Take the article about the vaccination posters, above. It might seem, on the surface, to be about empowering people with disabilities. Sure, it’s easy to see how these images could stigmatise disability. The author is no doubt lauded for her work.

But what are the real consequences? What does the article really tell us in terms of age-old injustices?

  1. It is wrong to connect vaccination with the absence of a paralysing or debilitating disease.
  2. Disability doesn’t exist, it’s simply the ‘full spectrum of human difference’. Everyone is different, therefore, no-one is. Don’t stigmatise disability by offering help or sympathy.
  3. Overlook the material reality of mass public health campaigns (posters convey pictorial information to literate and non-literate people) in favour of focusing on unpalatable imagery that is, in some cases, almost 100 years old.
  4. We should privilege the individual (stigmatisation, hurt feelings, prejudice) over the collective (ridding entire countries of a painful, disabling and traumatic illness).

The author is basically pointing out that some 60-100 year old imagery of disability presents a pretty nasty picture by today’s standards and reminds us that people get disabling illnesses and we should consider their lives and feelings. I’m one of them, so I agree. Fair enough. That’s nice.

The real consequences, however, are more sinister. If you convince people that disability is ‘just another way of being normal’ you undermine attempts to address it. It’s a direct substitution of ‘feelings’ for ‘doings’.

Second, focusing on the individual (hurt feelings) instead of the collective (e.g mass public health campaign to eradicate polio) privileges one over the other. The first thing I thought when I saw this article was that it was written by the anti vax lobby.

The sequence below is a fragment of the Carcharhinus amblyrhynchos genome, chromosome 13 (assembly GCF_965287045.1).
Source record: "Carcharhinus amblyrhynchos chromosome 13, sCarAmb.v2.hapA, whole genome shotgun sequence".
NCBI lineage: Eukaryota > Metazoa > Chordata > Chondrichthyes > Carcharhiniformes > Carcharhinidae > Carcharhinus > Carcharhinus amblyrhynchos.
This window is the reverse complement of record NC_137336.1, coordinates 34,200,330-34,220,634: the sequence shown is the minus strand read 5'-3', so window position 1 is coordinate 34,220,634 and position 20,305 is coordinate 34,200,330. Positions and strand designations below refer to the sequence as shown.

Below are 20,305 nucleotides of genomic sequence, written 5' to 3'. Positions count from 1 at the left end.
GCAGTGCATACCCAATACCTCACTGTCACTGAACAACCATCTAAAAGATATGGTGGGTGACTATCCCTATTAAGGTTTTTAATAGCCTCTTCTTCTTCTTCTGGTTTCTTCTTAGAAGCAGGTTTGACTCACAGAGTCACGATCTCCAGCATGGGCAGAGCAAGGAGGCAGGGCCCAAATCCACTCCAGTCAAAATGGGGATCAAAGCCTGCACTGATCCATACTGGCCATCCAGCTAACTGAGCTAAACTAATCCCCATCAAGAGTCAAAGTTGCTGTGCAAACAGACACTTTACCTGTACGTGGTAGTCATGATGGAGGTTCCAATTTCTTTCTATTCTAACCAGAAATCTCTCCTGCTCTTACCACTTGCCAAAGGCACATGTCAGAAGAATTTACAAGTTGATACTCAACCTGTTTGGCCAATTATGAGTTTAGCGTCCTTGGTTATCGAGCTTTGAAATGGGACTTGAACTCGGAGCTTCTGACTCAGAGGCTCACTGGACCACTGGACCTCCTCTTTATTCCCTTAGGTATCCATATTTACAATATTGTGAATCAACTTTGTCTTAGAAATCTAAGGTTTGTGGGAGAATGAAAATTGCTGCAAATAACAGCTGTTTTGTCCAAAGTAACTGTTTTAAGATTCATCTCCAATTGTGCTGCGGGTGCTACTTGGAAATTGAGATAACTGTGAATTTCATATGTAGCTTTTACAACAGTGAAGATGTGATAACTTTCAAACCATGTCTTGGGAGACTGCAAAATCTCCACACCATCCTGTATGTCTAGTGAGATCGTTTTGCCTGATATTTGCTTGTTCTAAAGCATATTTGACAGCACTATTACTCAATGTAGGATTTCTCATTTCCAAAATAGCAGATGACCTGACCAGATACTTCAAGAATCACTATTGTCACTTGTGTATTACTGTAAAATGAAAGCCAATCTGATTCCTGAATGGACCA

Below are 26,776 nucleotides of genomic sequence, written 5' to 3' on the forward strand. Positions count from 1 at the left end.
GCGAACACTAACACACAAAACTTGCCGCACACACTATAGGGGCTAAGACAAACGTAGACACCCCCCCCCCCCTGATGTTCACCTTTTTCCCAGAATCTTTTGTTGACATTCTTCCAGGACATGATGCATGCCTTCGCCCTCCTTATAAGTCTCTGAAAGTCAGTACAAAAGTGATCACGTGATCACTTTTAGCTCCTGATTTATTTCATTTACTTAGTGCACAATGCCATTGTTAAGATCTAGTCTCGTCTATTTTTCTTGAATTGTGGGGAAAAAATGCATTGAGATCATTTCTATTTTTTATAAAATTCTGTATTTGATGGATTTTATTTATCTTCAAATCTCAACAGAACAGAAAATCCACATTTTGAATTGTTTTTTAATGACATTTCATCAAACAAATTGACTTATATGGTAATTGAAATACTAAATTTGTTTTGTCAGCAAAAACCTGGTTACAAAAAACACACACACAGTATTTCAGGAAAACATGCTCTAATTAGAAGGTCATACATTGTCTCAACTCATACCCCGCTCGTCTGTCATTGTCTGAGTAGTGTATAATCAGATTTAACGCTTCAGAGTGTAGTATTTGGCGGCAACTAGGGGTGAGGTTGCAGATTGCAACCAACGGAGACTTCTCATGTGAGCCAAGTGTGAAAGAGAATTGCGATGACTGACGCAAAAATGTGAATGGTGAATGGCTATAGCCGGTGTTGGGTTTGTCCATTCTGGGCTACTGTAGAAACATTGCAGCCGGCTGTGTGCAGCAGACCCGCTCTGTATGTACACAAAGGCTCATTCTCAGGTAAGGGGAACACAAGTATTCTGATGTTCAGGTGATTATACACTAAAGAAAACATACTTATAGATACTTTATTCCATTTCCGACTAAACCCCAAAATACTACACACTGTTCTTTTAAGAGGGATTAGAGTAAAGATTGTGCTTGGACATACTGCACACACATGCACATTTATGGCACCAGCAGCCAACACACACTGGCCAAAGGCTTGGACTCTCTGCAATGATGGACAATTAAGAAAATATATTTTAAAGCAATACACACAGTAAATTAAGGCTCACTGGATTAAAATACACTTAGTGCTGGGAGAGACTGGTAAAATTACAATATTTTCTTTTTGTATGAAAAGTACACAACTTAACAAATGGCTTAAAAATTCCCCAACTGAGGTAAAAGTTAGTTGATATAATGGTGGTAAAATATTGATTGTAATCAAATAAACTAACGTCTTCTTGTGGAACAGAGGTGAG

Who loses? As usual, poor people, the least franchised.

Examples of the individualisation of political agency abound, and each and every time they serve to replicate existing disparities and reward the wealthy and powerful.

Yesterday I mentioned NZ’s shift to a midwife-led model of maternity care. Again, this was because of a sustained campaign based around identity politics – women as strong and capable, and birth as a natural process. Healthcare as a consumer item, a fashion of the body rather than essential, lifesaving technology.

The result, perhaps unsurprisingly, was that this cheaper model of care wasn’t as good for babies and mothers.

Here’s a classic example of the pitfalls of individual politics. Good healthcare is obtained through sustained collective pressure. If you can’t make the case on utilitarian grounds (the negative consequences cost more than the intervention itself) then you must make them on social justice grounds (I am a citizen and I deserve to have a healthy birth on those grounds alone). Here, women were undermined by a campaign, run by women, to shift their entire maternity model to a cheaper, more dangerous version.

Perhaps what is most striking is that no-one even thought to check and see how it was working along the way.

Once again, we recognise a structural inequality (being a woman) at the heart of poorer health care.

Identity politics convinces people to work against their own interests in a way that a monolithic government could never do.